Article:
Friday, January 01, 2010
The Purpose of Myth
Myths tell stories; not with a moral or a message, but with a purpose. Rather than instructional or cautionary tales, myths are closer to being a kind of “user’s manual” for the psyche. Myths are collective blueprints, maps not of outer terrain but of the inner landscape of the psyche. At the same time, since they are narratives, these maps are moving, dynamic, in constant flux and change. They chart a process within the psyche, a process by which that internal landscape is both revealed and transformed: transformed by being revealed. This is evident in the most traditional and familiar of mythic narratives, that of the quest for forbidden (or promised) lands, the hunt for magikal treasures, and suchlike.
Myths are populated—we might even say “configured”—by archetypes. Just as a car is constructed around various parts that together make a vessel, myths are built upon, with, and through the arrangement of archetypes. You could say a mythic narrative is akin to the tracks left in the dust by the movement of archetypes; yet at the same time, it is more than that. A myth is a strange attractor, a morphogenetic field created by archetypes, one that draws us into a sympathetic relationship with them. This relationship allows us not merely to experience the tale second-hand, but to embody it. By matching our psyches with the process being revealed, they are transformed by it and become one with it. Since archetypes are essentially synonymous with the myths they inhabit, or “drive,” if we align ourselves with a mythic narrative through our actions, we become identified with the archetypes. This is the alchemical process described by Jung as individuation, by which the various unrefined aspects of the personal self are integrated and transformed, into a holistic, transpersonal Self, just as the alchemists of old transmuted lead into gold.
Individuation & the Archetypes
The process of individuation described by Jung is the goal of psychological development; in metaphysical terms, it amounts to “God’s incarnation.” The first step to individuation is “differentiation.” This entails distinguishing and separating each part, or psychological function, of the psyche, in order to consciously access and understand them. According Jung, the psyche is divided into three major parts. Firstly there is the ego or conscious mind, which equates with the personal self (including the constructed identity). Then there is the individual unconscious, which includes forgotten or suppressed memories from our lives, from birth to present (including our dream life), and equates with the impersonal or authentic self. Finally, there is the collective unconscious, shared by the species, the combined memory of human thought and experience from ancient to modern times, including the basic human instincts as well as the archetypes. This last amounts to a transpersonal or archetypal Self—i.e., “God’s incarnation.”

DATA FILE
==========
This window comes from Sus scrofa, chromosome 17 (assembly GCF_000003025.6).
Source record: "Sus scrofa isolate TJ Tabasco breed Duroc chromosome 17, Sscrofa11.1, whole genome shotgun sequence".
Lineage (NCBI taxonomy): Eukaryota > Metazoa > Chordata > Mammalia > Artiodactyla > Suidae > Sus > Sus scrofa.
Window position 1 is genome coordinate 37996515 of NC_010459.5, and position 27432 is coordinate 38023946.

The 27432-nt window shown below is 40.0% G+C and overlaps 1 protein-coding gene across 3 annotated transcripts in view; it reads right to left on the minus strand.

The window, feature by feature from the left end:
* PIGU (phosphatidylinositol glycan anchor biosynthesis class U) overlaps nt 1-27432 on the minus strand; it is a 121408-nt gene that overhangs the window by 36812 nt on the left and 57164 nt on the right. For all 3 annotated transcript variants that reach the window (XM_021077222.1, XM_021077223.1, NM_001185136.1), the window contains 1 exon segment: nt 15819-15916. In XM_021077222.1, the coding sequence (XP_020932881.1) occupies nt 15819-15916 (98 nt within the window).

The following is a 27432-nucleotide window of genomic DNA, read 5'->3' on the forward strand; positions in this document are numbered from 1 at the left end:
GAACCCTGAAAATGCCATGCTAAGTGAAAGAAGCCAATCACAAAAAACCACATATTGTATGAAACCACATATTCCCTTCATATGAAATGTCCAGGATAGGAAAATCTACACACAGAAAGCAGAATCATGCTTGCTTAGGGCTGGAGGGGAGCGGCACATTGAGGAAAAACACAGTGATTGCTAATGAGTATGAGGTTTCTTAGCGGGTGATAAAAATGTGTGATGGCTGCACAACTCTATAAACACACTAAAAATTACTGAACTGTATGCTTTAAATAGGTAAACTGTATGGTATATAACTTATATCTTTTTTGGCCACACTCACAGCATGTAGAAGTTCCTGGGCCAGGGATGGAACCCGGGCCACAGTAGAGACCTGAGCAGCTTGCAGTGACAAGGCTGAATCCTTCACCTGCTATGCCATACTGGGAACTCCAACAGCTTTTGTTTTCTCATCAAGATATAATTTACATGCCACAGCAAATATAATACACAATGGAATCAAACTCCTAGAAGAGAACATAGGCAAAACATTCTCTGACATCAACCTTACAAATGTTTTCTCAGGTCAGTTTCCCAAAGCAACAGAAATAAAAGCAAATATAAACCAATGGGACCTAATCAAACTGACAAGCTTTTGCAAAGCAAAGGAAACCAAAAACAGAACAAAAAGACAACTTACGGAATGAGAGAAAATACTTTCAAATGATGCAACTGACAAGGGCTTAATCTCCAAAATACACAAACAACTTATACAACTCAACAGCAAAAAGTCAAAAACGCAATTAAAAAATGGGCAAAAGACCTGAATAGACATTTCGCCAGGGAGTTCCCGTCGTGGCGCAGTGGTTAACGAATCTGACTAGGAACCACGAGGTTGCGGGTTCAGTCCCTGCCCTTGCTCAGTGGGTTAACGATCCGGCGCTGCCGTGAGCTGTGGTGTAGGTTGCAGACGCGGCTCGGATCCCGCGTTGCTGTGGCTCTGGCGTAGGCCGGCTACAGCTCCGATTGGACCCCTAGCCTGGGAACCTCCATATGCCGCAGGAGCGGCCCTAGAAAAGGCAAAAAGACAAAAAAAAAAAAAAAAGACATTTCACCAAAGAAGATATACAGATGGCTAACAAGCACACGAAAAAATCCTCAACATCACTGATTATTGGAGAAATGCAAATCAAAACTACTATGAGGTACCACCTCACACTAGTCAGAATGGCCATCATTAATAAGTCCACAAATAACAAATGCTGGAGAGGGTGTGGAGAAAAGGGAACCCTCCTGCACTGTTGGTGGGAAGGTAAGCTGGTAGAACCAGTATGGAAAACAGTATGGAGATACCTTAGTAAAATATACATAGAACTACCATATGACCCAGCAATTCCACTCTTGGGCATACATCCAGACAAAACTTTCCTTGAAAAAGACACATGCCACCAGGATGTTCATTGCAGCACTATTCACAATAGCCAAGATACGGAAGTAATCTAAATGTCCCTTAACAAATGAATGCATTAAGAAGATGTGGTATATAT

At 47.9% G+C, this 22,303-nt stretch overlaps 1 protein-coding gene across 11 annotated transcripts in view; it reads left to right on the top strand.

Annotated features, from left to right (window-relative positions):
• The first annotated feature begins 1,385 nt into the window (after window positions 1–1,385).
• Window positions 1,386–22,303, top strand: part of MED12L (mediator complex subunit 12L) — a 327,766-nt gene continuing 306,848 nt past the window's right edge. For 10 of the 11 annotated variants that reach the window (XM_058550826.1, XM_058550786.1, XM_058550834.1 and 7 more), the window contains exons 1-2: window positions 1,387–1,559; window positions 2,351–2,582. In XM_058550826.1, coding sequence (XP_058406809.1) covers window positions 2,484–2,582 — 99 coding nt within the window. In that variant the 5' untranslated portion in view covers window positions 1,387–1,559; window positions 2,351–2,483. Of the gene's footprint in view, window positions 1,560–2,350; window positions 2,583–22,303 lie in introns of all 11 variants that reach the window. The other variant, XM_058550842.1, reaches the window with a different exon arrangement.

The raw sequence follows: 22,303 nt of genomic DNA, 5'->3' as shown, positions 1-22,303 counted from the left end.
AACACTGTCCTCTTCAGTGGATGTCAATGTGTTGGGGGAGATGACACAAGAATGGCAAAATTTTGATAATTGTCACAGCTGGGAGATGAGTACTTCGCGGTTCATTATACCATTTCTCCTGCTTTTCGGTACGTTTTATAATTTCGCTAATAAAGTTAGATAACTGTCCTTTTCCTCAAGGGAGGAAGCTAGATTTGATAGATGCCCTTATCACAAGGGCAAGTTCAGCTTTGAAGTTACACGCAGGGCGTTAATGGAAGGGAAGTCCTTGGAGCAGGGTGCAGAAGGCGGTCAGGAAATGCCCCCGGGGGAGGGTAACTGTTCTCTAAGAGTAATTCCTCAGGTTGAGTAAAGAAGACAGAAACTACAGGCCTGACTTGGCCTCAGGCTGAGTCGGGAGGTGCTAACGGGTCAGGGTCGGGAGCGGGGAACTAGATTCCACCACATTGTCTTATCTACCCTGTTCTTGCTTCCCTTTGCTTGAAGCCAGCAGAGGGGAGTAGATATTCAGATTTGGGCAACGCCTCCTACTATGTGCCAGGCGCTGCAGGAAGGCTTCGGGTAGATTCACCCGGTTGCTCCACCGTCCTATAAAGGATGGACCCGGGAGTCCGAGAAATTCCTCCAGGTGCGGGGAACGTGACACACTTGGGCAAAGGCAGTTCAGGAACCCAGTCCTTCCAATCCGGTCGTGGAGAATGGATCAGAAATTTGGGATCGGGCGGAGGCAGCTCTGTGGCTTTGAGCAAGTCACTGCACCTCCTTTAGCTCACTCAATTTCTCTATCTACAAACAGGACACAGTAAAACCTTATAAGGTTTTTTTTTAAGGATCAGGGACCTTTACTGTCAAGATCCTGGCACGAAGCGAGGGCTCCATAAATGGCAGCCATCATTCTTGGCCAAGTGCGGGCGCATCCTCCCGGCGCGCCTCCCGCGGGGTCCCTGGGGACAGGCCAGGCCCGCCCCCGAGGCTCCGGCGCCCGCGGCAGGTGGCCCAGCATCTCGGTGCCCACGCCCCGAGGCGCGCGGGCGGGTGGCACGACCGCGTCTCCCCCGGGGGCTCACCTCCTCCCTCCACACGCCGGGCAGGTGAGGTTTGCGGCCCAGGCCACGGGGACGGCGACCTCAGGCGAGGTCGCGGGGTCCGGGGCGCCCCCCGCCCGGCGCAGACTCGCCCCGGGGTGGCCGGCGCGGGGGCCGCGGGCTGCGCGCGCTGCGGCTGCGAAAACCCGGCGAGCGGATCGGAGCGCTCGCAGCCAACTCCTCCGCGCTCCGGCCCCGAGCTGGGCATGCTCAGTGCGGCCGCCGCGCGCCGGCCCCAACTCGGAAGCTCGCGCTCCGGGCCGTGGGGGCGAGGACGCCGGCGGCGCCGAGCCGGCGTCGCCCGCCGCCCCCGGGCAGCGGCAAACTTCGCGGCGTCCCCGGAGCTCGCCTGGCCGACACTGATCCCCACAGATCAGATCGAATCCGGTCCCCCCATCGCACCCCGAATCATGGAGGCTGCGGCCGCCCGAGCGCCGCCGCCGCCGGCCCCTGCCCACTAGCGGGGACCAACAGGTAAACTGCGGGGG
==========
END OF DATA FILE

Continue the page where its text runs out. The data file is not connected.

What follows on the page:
Individuation, then, is the transformational process of integrating the conscious with both the individual and collective unconscious. Integrating the conscious with the collective unconscious is the means of harmonizing and realizing the archetypes. As in the ancient mythic tales of men transformed into heroes, and sometimes into gods, this is achieved by embodying the forces of Nature and of the Universe.
Jung wrote: “I use the term ‘individuation’ to denote the process by which a person becomes a psychological ‘in-dividual,’ that is, a separate, indivisible unity or ‘whole.’ . . . The persona is an obstacle to the individual’s development. The dissolution of the persona is therefore an indispensable condition for individuation. . . . It is the task of the conscious mind to understand these hints. If this does not happen, the process of individuation will nevertheless continue. The only difference is that we become its victims and are dragged along by fate towards that inescapable goal which we might have reached walking upright, if only we had taken the trouble and been patient enough to understand the meaning of what crosses our path.”
Archetypes (the gods and demons of ancient myth) are universal principles with nothing personal about them. And yet, they can be embodied by individual characters and so become anchored in the personal, temporal realm of mortal men and women. Without such anchorage, archetypes have neither form nor identity, being rather functions, types of motion, “processes.” So it is fair to say that the gods can only become real, whole, through men. Like gravity or electricity, putrefaction or blossoming, these divine processes pertain to the Universe at large, but also to the inner universe of the psyche. So, although the archetypal powers embodied in myth as “gods” stand for elemental forces such as wind, rain, Sun, and so forth, they also correspond with aspects of our being every bit as vital to the smooth functioning of our inner world, as the planets and stars are to that of the Universe.
In simple terms, myths are populated by certain basic types—the Hero, villain, sidekick or second-in-command, the evil feminine (temptress), the good feminine, and so forth. Jung described how these romantic tales can be interpreted psychologically in terms of anima, animus, Shadow, Other, and so forth. Just as the various aspects together make up the totality of the psyche, or Self, so the many gods and devils of ancient myth made up a Pantheon—a collective—which was not a static museum of idols but a living, moving process (much as are the Psyche, and the Universe), described and mapped via the narratives we call “myths.”